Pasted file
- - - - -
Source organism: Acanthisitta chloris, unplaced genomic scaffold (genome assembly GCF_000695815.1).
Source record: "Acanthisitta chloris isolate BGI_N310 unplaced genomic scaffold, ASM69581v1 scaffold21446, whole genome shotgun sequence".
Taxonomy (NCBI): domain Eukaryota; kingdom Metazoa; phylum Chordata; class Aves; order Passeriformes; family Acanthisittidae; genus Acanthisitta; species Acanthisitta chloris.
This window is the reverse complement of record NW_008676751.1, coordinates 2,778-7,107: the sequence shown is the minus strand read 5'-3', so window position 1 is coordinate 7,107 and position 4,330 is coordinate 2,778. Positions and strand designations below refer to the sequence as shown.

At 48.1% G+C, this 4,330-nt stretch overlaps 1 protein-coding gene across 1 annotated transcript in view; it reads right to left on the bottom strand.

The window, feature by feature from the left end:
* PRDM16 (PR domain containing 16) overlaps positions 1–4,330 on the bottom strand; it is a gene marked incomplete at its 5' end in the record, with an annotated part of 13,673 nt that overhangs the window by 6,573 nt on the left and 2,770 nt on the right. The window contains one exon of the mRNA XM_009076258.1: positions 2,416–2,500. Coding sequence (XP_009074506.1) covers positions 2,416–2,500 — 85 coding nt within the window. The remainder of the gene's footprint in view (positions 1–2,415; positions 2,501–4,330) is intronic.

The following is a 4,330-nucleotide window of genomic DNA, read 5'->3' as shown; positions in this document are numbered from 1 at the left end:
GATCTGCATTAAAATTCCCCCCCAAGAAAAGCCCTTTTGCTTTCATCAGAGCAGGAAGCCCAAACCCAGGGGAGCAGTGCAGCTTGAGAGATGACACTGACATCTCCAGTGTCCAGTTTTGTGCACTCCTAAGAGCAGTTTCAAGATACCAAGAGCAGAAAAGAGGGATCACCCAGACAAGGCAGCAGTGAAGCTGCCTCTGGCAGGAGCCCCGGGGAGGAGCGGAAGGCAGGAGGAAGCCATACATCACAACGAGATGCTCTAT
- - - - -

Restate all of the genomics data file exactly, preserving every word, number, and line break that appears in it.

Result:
Source organism: Acanthisitta chloris, unplaced genomic scaffold (genome assembly GCF_000695815.1).
Source record: "Acanthisitta chloris isolate BGI_N310 unplaced genomic scaffold, ASM69581v1 scaffold21446, whole genome shotgun sequence".
Taxonomy (NCBI): domain Eukaryota; kingdom Metazoa; phylum Chordata; class Aves; order Passeriformes; family Acanthisittidae; genus Acanthisitta; species Acanthisitta chloris.
This window is the reverse complement of record NW_008676751.1, coordinates 2,778-7,107: the sequence shown is the minus strand read 5'-3', so window position 1 is coordinate 7,107 and position 4,330 is coordinate 2,778. Positions and strand designations below refer to the sequence as shown.

At 48.1% G+C, this 4,330-nt stretch overlaps 1 protein-coding gene across 1 annotated transcript in view; it reads right to left on the bottom strand.

The window, feature by feature from the left end:
* PRDM16 (PR domain containing 16) overlaps positions 1–4,330 on the bottom strand; it is a gene marked incomplete at its 5' end in the record, with an annotated part of 13,673 nt that overhangs the window by 6,573 nt on the left and 2,770 nt on the right. The window contains one exon of the mRNA XM_009076258.1: positions 2,416–2,500. Coding sequence (XP_009074506.1) covers positions 2,416–2,500 — 85 coding nt within the window. The remainder of the gene's footprint in view (positions 1–2,415; positions 2,501–4,330) is intronic.

The following is a 4,330-nucleotide window of genomic DNA, read 5'->3' as shown; positions in this document are numbered from 1 at the left end:
GATCTGCATTAAAATTCCCCCCCAAGAAAAGCCCTTTTGCTTTCATCAGAGCAGGAAGCCCAAACCCAGGGGAGCAGTGCAGCTTGAGAGATGACACTGACATCTCCAGTGTCCAGTTTTGTGCACTCCTAAGAGCAGTTTCAAGATACCAAGAGCAGAAAAGAGGGATCACCCAGACAAGGCAGCAGTGAAGCTGCCTCTGGCAGGAGCCCCGGGGAGGAGCGGAAGGCAGGAGGAAGCCATACATCACAACGAGATGCTCTAT